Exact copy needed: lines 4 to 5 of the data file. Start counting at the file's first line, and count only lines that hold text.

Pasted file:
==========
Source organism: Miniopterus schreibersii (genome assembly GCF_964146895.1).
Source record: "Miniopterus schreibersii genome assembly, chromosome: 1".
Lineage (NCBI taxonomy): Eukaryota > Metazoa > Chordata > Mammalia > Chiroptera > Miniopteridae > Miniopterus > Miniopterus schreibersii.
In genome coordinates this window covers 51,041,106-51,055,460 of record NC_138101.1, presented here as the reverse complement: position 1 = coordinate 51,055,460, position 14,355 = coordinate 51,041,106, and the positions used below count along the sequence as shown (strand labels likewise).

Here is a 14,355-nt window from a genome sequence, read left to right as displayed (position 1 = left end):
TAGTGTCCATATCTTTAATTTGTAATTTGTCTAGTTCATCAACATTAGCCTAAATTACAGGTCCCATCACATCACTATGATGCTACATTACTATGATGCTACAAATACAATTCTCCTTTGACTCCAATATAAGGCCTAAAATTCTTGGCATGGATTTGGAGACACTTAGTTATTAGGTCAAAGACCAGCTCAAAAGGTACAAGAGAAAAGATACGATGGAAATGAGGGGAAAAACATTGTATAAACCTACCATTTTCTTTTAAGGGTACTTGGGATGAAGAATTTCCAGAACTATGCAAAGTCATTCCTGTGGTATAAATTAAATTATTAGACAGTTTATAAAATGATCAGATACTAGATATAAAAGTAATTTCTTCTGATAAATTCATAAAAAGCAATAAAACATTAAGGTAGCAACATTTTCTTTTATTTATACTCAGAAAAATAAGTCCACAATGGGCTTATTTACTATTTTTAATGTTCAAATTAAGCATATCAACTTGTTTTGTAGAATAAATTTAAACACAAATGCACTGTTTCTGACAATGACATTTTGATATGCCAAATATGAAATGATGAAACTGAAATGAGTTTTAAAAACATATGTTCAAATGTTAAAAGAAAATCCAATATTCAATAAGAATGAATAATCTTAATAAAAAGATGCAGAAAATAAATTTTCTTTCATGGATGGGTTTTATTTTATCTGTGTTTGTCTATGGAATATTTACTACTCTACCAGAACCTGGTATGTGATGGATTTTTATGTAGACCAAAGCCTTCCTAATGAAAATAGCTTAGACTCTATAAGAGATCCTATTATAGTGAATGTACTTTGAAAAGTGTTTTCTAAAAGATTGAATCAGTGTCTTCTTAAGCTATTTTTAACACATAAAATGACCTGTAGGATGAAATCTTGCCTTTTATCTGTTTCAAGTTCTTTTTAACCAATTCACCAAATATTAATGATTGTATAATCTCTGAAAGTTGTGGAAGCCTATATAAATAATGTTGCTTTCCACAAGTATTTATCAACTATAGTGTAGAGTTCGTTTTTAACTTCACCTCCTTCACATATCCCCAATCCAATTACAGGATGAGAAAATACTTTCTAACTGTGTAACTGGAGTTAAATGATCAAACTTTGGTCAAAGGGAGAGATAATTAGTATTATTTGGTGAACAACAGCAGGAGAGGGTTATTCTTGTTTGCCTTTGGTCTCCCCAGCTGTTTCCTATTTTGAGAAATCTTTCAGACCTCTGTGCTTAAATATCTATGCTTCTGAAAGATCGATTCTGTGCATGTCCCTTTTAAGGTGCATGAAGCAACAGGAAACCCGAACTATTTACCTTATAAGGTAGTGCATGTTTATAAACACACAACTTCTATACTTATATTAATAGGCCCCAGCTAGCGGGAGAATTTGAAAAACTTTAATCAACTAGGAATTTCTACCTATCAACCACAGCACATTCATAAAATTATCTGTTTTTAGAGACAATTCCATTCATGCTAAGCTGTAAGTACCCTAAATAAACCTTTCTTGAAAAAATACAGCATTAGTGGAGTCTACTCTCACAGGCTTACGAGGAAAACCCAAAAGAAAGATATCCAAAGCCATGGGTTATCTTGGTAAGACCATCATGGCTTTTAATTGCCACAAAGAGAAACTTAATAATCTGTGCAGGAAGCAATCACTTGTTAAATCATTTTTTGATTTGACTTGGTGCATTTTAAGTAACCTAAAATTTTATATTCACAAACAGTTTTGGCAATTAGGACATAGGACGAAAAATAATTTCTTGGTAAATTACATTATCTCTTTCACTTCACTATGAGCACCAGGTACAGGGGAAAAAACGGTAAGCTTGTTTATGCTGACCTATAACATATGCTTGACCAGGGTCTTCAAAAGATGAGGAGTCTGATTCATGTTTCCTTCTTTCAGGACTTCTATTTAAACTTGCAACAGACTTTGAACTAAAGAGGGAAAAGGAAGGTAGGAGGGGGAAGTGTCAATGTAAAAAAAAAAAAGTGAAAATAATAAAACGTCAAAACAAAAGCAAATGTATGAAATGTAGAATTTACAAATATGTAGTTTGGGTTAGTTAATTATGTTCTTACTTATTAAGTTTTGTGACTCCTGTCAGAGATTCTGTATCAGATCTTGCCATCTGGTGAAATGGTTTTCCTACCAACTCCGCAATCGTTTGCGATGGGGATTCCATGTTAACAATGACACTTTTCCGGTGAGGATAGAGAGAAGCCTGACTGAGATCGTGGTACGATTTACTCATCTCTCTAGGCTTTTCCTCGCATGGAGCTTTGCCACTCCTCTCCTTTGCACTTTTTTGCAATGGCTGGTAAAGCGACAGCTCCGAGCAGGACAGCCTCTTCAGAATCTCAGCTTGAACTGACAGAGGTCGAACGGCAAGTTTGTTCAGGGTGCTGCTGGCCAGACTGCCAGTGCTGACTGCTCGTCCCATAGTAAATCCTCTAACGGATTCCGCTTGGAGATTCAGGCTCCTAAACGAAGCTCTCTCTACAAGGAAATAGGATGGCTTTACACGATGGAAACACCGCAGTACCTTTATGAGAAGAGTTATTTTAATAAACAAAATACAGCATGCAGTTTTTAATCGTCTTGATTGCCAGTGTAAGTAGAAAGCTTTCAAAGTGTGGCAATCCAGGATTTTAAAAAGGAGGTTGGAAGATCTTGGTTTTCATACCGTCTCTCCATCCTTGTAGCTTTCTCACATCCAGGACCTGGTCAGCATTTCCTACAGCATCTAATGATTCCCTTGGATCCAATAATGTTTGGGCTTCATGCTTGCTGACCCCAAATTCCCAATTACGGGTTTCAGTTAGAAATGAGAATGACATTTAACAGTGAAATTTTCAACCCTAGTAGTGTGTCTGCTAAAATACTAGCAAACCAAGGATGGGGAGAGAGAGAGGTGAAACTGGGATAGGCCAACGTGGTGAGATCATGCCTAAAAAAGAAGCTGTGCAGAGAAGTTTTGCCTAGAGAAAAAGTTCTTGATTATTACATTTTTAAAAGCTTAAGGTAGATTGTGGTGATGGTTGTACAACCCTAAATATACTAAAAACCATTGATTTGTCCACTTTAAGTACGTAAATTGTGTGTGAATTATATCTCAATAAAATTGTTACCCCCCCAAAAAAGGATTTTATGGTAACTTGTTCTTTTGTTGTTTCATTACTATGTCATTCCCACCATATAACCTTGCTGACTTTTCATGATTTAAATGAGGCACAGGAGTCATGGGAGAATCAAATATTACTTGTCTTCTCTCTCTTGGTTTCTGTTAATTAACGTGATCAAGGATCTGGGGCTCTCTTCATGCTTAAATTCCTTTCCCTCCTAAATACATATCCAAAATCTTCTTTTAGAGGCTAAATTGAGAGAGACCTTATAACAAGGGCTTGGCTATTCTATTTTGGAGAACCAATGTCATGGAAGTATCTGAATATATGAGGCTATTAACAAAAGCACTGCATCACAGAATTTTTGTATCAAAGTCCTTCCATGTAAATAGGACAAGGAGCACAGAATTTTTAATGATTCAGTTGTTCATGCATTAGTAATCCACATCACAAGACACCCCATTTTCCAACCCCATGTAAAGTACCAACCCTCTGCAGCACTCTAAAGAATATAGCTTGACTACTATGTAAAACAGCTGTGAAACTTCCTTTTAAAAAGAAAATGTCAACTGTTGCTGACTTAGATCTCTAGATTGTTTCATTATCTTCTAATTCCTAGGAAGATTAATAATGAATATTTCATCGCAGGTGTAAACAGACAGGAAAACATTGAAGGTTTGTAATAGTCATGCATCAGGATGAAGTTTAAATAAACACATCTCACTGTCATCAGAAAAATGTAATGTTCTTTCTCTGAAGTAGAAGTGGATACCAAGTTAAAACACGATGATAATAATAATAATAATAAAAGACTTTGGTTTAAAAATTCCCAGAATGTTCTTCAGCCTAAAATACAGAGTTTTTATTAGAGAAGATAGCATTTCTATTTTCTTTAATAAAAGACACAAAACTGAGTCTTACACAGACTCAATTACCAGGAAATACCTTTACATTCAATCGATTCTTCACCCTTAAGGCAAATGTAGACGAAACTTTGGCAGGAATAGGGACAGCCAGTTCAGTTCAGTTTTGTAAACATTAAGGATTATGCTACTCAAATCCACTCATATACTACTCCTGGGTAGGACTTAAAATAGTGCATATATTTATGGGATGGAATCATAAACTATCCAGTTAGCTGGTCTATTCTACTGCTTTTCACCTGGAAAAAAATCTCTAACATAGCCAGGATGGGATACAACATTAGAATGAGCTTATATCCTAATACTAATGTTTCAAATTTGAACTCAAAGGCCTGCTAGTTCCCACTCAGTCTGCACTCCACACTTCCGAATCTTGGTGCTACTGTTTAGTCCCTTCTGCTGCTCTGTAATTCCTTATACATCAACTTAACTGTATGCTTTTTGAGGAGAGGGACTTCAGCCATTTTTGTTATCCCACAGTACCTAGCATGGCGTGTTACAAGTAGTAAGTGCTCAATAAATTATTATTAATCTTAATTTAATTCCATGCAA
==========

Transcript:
In genome coordinates this window covers 51,041,106-51,055,460 of record NC_138101.1, presented here as the reverse complement: position 1 = coordinate 51,055,460, position 14,355 = coordinate 51,041,106, and the positions used below count along the sequence as shown (strand labels likewise).

Here is a 14,355-nt window from a genome sequence, read left to right as displayed (position 1 = left end):